Every morning, we run The Narrative Machine on the past 24 hours worth of financial media to find the most on-narrative (i.e. interconnected and central) stories in financial media. It’s not a list of best articles or articles we think are most interesting … often far from it. But for whatever reason these are articles that are representative of some chord that has been struck in Narrative-world. And whenever we think there’s a story behind the narrative connectivity of an article … we write about it. That’s The Zeitgeist. Our narrative analysis of the day’s financial media in bite-size form.
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After a competitive game has gone on long enough, when we are all so tired of hearing the constantly changing stories, we all start to wishcast a little bit. We either see light at the end of the tunnel or we see one party being pushed to the brink. And we usually see whichever one best reflects the way our portfolios are positioned.
It is certainly the case that a competitive game CAN be made into something else. We argued at various points in late 2018 and early 2019 that existential / political rhetoric was coming dangerously close to transforming the US/China Trade War into a different kind of game. But as recently as the report we published in July, we warned that treating Game of Chicken rhetoric like existential escalation was a mistake:
“The cohesion of these narratives, however, has fallen fairly sharply. We don’t think this means that it isn’t dominating the market’s attention – we think it means that more missionaries are joining the fray to promote their own narrative.
For now, we are not seeing the same existential saber-rattling. It is a short period, so we would not overreact. Still, some aspects of a now-global narrative war begin to look more like a Game of Chicken again. Take risk on their unpredictable outcomes at your own peril.“ET Pro Trade and Tariffs Monitor – 6.30.2019
That hasn’t meant any fewer articles pushing a particular view on the calculus of the trade engagements, however, or how Tweets and threats influence the posture of each participant. Here’s one such piece that sat at the very top of the Zeitgeist this morning:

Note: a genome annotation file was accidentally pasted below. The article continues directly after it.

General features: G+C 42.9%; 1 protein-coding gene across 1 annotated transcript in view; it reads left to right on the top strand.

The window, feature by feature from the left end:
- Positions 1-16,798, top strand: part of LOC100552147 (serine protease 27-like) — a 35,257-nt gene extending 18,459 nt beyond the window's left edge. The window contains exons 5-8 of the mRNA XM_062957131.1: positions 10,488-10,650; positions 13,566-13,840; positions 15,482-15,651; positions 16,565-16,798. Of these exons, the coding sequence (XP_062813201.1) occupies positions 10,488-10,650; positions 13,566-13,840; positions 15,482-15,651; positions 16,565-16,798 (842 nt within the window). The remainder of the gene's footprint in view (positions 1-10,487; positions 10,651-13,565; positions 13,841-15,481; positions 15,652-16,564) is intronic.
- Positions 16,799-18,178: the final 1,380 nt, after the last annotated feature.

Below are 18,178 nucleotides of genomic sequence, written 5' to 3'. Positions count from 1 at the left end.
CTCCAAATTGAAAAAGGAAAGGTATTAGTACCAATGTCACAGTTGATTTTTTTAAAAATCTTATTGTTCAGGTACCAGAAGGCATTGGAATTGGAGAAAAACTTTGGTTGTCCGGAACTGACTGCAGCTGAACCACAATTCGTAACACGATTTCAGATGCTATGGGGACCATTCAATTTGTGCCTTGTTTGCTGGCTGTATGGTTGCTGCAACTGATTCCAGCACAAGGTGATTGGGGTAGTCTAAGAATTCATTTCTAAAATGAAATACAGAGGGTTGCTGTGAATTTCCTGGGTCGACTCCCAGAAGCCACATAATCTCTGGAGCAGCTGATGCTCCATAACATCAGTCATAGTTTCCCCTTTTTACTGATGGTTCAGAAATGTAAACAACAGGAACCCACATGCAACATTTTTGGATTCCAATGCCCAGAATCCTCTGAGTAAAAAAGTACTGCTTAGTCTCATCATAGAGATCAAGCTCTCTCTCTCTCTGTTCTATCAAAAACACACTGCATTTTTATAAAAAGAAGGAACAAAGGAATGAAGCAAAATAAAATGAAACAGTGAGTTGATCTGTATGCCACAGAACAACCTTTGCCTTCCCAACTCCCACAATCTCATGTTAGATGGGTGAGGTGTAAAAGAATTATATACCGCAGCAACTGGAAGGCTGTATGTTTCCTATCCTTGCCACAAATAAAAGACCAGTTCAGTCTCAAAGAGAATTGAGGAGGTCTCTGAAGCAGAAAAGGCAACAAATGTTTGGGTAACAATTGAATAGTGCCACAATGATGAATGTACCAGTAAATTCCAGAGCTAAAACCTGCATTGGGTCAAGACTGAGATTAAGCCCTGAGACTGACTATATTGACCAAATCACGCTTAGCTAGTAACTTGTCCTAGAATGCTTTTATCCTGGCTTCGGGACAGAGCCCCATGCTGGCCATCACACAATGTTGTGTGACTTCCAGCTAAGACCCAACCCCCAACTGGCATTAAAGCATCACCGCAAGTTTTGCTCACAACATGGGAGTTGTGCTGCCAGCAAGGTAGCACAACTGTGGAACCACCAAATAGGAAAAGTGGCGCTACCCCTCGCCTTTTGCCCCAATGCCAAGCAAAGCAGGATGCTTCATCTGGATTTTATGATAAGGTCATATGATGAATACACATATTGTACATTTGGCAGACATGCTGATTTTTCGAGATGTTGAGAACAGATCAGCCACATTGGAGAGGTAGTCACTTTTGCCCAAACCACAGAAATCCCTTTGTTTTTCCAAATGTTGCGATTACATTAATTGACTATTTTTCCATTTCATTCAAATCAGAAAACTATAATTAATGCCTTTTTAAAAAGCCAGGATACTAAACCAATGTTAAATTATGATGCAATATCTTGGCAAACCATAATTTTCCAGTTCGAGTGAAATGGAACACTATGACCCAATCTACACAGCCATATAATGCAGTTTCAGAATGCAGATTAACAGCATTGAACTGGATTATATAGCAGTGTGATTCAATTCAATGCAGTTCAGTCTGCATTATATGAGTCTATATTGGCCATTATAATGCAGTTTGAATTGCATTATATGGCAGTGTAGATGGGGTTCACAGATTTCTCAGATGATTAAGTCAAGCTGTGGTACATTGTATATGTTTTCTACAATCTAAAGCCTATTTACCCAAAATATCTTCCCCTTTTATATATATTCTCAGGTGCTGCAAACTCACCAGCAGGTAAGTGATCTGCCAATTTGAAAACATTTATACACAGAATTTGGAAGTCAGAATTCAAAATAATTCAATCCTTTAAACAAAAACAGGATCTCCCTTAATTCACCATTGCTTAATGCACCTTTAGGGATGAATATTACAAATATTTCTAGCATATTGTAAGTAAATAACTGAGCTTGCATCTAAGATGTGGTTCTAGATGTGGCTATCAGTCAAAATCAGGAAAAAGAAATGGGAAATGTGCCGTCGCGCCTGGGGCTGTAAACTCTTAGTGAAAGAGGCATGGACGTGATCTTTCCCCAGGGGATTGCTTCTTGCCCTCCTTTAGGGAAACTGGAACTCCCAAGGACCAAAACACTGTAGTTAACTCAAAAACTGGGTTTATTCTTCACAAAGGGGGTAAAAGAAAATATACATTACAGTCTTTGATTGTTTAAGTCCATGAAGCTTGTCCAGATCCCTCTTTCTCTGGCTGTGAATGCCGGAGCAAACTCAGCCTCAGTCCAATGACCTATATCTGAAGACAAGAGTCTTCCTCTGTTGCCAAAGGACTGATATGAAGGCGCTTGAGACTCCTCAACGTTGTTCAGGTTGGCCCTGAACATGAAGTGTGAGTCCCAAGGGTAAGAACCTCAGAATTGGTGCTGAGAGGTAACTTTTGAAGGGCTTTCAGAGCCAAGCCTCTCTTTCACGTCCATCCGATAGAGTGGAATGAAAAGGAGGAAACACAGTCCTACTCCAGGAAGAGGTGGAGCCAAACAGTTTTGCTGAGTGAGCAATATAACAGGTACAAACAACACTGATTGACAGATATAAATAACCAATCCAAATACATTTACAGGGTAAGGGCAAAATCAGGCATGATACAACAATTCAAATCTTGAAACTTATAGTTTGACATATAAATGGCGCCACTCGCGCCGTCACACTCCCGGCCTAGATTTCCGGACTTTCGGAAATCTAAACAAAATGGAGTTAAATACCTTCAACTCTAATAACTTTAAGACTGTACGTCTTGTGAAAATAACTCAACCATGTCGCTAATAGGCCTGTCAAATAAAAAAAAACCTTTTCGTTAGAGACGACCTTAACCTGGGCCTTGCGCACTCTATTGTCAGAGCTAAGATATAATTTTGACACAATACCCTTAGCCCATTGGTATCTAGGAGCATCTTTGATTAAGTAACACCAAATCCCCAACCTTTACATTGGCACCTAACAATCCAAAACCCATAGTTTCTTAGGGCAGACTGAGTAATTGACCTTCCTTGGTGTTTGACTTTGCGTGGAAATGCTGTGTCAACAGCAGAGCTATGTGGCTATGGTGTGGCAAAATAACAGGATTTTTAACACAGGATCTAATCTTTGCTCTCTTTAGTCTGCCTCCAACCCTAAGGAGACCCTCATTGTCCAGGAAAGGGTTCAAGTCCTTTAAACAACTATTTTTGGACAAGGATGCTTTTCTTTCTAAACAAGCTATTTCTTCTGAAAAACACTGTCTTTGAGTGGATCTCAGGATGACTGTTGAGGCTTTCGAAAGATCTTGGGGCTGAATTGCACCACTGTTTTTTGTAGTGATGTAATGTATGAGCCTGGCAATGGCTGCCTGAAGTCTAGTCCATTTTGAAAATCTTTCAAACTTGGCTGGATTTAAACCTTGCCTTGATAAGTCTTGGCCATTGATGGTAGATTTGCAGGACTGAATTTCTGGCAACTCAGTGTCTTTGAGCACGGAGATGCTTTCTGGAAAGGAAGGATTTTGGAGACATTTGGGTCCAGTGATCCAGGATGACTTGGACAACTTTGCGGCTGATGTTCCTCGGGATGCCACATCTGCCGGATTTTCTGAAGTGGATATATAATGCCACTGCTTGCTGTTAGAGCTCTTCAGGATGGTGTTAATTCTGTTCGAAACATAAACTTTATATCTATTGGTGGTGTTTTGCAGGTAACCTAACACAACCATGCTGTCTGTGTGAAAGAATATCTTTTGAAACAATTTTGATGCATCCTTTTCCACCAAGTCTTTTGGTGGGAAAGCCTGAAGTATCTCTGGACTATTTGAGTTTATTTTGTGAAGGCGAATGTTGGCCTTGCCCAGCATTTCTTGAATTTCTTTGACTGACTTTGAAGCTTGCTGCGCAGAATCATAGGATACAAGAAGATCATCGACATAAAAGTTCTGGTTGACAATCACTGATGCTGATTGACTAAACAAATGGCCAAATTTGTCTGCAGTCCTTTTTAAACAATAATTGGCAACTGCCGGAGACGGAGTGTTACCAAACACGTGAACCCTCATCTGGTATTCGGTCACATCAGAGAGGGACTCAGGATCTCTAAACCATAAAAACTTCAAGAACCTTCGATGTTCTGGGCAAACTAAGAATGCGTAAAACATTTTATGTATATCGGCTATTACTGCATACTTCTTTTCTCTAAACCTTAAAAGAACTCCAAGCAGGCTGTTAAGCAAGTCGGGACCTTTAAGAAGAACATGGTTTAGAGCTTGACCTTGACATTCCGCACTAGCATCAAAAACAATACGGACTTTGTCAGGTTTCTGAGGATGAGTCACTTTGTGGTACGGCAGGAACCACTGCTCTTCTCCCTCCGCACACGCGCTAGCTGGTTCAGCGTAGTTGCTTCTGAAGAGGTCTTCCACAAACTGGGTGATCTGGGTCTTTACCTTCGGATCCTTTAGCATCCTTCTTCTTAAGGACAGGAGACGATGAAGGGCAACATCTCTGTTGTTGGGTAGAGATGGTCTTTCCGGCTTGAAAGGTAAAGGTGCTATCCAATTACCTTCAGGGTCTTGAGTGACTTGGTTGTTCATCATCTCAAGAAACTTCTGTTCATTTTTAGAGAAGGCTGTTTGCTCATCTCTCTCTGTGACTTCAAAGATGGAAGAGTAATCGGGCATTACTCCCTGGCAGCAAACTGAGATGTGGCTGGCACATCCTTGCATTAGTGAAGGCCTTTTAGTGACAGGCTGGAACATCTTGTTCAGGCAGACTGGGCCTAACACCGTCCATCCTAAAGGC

Trump Is Pushing China Ever Closer to the Edge [Bloomberg]
“Only days after the U.S. and China described their first return to the trade negotiating table since May as constructive, Donald Trump shattered the truce by announcing new 10% tariffs on Chinese goods ranging from smartphones to children’s clothing.“Source: Bloomberg
Extra credit for spotting the Fiat News angle here.
“The renewed standoff throws up in the air how the trade talks can proceed: Both sides were due to meet in Washington in September. Observers said it dims any prospects for a near-term breakthrough and sets the ground for a protracted dispute between the world’s two biggest economies.
Yet Trump’s hawkish stance only extends so far. Asked by reporters on the situation in Hong Kong, he labeled the recent protests “riots,” adopting the language used by Chinese authorities and suggesting the U.S. would stay out of the issue.
The escalation was swift and unexpected. Walking it back may not be as easy.“Source: Bloomberg
It’s here that the, ahem, news article goes astray in its analysis. Every author describing a Game of Chicken will be tempted at some point to identity the ‘point of no return’, some arbitrary place where ‘walking it back isn’t easy’. The temptation to be the one who called the ‘turning point’ is so alluring as to be almost completely irresistible.
Let’s say it together, with feeling: the odds of a Game of Chicken are unknowable. If you think you know where the parties stand, if you think you’ve figured out whose hand is stronger, if you think you know where each party’s leverage puts them, then you are wrong.
In our judgment, the threat of the transformation of the Trade War into a purely political game in which Trump and the CCP use it as club to stifle internal political dissent is absent from the narrative, killed stone dead by the US’s passivity on Hong Kong (perhaps the easiest opportunity to make political hay on China ever given a sitting US president).
This is and remains a Game of Chicken. This is a threat display.
Never mistake a threat display for a transformation in the type of game being played.